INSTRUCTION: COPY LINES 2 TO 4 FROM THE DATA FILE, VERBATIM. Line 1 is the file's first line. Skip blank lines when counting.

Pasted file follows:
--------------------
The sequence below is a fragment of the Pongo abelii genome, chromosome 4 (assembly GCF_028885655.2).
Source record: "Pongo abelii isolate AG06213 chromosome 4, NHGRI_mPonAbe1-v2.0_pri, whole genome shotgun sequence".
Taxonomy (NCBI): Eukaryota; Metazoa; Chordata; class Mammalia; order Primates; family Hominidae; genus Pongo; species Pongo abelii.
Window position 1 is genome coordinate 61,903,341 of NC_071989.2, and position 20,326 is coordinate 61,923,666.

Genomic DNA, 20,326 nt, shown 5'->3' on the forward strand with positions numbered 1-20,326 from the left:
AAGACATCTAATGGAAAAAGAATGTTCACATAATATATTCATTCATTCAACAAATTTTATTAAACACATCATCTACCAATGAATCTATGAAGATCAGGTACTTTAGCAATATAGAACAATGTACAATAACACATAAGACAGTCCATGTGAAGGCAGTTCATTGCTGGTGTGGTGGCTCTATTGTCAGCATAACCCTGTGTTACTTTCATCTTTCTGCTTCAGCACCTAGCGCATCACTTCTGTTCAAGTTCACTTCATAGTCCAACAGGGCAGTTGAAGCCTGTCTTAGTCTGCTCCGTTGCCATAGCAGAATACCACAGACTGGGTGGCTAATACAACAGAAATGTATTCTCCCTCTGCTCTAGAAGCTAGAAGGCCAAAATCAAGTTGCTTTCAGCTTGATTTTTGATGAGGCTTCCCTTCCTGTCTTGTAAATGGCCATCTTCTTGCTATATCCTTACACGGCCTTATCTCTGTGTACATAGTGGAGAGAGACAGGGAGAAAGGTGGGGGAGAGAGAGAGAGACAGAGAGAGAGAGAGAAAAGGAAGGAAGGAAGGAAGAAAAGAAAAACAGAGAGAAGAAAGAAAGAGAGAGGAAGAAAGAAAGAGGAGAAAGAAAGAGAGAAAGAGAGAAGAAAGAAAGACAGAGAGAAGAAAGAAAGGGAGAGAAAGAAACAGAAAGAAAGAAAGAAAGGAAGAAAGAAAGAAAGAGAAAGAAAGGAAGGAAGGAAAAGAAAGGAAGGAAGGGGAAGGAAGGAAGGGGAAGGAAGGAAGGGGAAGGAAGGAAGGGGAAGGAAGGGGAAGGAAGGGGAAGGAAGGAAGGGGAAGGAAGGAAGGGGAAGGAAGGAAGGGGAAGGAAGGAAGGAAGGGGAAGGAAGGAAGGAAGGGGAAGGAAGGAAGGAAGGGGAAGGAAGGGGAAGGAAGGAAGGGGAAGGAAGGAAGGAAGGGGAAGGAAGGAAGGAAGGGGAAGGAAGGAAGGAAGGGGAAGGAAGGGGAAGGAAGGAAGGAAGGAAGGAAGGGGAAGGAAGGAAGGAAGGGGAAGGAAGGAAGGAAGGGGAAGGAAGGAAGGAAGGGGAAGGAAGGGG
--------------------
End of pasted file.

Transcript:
Source record: "Pongo abelii isolate AG06213 chromosome 4, NHGRI_mPonAbe1-v2.0_pri, whole genome shotgun sequence".
Taxonomy (NCBI): Eukaryota; Metazoa; Chordata; class Mammalia; order Primates; family Hominidae; genus Pongo; species Pongo abelii.
Window position 1 is genome coordinate 61,903,341 of NC_071989.2, and position 20,326 is coordinate 61,923,666.